According to South African scientists, persistent blood clotting may be the cause
Researchers at Stellenbosch University in South Africa said they have evidence that significant and persistent microclots can explain the symptoms of coronavirus patients with persistent symptoms.
Physiology professor Resia Pretorius revealed the results of her research on the identification and causes of long-term Covid in an article published in the Guardian on Wednesday.
Pretorius attributes this condition and its symptoms to a phenomenon called microclotting. “A recent study in my laboratory showed that both acute Covid-19 and long-term Covid patients have obvious microclot formation in the blood.” The scientist wrote.
She pointed out that humans are usually able to break down clots through a process called fibrinolysis. However, her research data shows that people with long-term new coronary pneumonia cannot overcome micro-clotting.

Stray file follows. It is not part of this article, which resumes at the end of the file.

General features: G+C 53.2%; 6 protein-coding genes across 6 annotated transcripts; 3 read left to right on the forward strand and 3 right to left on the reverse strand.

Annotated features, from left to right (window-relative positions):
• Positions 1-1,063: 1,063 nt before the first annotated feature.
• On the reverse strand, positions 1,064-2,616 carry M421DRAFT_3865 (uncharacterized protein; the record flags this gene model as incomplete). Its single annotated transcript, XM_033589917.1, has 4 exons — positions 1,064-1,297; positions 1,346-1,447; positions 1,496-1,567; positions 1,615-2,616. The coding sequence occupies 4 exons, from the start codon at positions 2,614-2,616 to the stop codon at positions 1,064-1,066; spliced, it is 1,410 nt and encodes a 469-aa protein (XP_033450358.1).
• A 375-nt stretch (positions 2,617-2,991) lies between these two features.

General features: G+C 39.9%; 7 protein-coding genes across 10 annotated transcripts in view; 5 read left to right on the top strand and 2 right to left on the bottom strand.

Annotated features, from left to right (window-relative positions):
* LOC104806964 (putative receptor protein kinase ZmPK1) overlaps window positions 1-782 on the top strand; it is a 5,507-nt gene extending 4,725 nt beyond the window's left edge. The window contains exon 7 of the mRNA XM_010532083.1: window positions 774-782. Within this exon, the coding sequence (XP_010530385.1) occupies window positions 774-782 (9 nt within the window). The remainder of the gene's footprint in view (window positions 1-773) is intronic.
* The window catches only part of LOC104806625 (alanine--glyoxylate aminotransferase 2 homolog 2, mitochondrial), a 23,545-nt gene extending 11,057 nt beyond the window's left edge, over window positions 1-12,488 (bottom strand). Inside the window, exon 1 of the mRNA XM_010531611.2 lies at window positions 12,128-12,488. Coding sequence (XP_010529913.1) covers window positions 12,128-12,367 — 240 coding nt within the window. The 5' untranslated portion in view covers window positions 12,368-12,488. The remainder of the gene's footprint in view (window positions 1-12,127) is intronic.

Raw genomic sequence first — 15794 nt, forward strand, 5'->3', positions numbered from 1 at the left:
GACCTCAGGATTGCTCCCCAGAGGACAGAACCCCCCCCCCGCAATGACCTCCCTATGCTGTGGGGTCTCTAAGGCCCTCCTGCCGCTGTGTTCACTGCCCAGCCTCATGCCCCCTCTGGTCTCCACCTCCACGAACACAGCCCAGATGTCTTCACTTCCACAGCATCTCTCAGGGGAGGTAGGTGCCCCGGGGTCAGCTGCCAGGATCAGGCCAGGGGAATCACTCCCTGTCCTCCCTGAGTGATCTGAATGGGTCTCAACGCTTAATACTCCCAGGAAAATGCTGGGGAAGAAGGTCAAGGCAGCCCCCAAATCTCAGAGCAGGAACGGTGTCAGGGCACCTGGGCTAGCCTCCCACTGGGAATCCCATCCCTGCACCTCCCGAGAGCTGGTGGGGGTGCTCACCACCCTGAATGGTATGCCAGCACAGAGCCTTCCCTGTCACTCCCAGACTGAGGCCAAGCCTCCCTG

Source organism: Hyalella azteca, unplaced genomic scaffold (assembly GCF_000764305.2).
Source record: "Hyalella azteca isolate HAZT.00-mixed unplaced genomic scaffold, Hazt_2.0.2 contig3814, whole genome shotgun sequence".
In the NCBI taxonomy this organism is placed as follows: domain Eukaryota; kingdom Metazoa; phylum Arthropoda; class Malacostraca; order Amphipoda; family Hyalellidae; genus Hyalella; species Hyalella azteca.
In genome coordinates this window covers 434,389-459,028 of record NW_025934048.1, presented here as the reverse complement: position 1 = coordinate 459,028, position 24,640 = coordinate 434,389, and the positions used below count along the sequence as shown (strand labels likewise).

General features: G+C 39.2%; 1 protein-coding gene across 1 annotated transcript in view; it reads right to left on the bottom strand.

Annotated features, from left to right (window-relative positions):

“Persistent micro-clots and over-activated platelets (also involved in coagulation) persist coagulation and vascular disease, causing cells to not get enough oxygen in the tissues to maintain body functions (called cellular hypoxia),” She wrote.
She concluded that hypoxia may be the cause of the debilitating symptoms reported by long-term Covid patients.
This reinforces the early observations that acute Covid-19 affects not only the respiratory system but also the cardiovascular system.
Pretorius pointed out that people who have suffered from Covid for a long time cannot easily diagnose their condition because proper pathology tests are not easily available.
She called “urgent“To study the condition to help diagnose and formulate treatment plans, especially considering that hypoxia can increase the risk of stroke and heart attack.
It is believed that 100 million people worldwide are suffering from the ongoing symptomatic coronavirus. The patient reported many symptoms, including extreme fatigue, brain fog, muscle weakness and difficulty sleeping, as well as persistent breathing problems associated with Covid-19.
Others have noticed the development of anxiety and depression.
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